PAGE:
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Sri Lanka: Previous Parliamentary status enforced until Rajapaksa proves majority

ANI | Updated: Nov 05, 2018 20:39 IST

Colombo [Sri Lanka], Nov 5 (ANI): Speaker of the Sri Lankan Parliament Karu Jayasuriya on Monday said that he was "compelled to accept status that existed previously" in the legislative body until a clear majority was proved by Prime Minister Mahinda Rajapaksa.
"Even though I have remained silent so far at a time our motherland is embroiled in an unprecedented crisis. I consider it my paramount duty to act in accordance with my conscience for the protection of rights and privileges of the majority of the Members of Parliament," Jayasuriya said in a statement.
"I wish to emphasise that I am compelled to accept the status that existed previously until such time that they and the new political alliance prove their majority in Parliament," the Speaker added.
Jayasuriya confirmed that as many as 116 Members of Parliament of the United National Party, the Tamil National Alliance, the Janatha Vimukthi Peramuna (JVP) and the Muslim Congress had approached him saying that President Maithripala Sirisena's decision to sack Ranil Wickremesinghe as the Prime Minister was "unconstitutional and undemocratic".
Meanwhile, taking to his Twitter handle, Wickremesinghe lauded the Speaker's decision, saying: "It is encouraging that the Speaker has issued a strong statement condemning the unconstitutional actions of the President."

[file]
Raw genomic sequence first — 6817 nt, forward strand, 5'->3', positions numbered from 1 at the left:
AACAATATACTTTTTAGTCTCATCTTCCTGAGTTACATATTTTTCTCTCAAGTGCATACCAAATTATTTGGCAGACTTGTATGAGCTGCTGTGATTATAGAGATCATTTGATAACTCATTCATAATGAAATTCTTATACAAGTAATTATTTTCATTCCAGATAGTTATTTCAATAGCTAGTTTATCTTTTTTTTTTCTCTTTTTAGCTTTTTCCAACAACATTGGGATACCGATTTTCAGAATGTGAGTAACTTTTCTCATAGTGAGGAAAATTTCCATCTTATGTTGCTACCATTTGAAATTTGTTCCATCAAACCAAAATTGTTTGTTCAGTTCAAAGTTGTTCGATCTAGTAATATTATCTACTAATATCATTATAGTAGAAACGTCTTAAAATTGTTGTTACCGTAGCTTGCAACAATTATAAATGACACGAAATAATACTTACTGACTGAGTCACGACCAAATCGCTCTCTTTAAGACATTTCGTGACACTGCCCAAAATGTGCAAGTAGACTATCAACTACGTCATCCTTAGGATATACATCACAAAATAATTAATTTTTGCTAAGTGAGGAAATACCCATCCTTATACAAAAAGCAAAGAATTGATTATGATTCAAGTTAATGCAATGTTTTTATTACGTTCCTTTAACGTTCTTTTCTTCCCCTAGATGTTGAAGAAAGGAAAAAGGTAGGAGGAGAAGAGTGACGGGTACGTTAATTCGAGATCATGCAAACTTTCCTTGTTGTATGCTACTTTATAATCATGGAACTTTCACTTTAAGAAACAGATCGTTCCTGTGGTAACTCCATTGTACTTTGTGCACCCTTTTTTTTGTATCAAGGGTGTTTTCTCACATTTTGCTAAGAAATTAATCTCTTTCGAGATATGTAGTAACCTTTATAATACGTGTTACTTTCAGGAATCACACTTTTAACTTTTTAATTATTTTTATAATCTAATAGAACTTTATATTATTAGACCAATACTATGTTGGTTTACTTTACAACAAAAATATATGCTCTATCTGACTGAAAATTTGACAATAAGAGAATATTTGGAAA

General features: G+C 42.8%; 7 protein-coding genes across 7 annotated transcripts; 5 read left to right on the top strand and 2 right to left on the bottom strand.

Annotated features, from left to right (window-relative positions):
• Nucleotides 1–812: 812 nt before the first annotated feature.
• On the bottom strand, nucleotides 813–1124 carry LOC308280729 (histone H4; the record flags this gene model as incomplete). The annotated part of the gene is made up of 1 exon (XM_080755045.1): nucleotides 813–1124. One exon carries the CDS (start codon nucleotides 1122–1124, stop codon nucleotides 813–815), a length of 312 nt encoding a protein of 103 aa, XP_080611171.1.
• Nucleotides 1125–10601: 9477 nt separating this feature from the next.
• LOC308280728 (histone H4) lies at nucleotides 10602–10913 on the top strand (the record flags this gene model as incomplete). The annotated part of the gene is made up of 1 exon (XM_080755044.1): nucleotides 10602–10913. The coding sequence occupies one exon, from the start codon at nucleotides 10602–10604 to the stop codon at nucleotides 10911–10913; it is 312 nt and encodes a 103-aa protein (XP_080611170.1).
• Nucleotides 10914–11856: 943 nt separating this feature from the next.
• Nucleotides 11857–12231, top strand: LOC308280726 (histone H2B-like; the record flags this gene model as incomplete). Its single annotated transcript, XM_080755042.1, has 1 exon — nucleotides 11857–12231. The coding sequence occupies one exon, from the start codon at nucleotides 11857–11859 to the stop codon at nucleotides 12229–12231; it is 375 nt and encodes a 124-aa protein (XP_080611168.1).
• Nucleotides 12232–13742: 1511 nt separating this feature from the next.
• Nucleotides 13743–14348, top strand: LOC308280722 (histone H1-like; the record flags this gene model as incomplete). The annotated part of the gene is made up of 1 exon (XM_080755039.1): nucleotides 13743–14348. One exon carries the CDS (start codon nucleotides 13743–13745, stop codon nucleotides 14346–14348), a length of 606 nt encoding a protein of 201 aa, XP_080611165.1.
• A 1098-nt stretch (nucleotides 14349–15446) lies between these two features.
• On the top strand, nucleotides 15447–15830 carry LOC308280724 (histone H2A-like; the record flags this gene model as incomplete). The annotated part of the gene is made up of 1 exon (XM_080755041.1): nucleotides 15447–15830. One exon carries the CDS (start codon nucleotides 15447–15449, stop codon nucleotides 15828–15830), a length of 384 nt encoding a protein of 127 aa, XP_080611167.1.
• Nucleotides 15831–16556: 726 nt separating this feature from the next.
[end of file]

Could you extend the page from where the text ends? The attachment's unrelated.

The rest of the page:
"Protests taking place all across the island demonstrate the necessity of resolving this crisis by democratic means, within the framework of the Constitution," the former Prime Minister added.
The JVP also hailed the move with leader Anura Kumara Dissanayake stating that the President had earlier prorogued Parliament in order to lure opposition leaders to the Rajapaksa's side with black money, thus establishing a majority.
However, the Rajapaksa-led Sri Lankan government condemned the statement, requesting the Speaker to rescind it and terming it personal and politically motivated, the Daily Mirror reported.
"Making such a biased statement is unconstitutional and illegal. Decision on certain matters have to be taken according to the Constitution. The Speaker has no right to decide, who should be the Prime Minister. The Prime Minister should be appointed by the President," said Foreign Minister Sarath Amunugama. (ANI)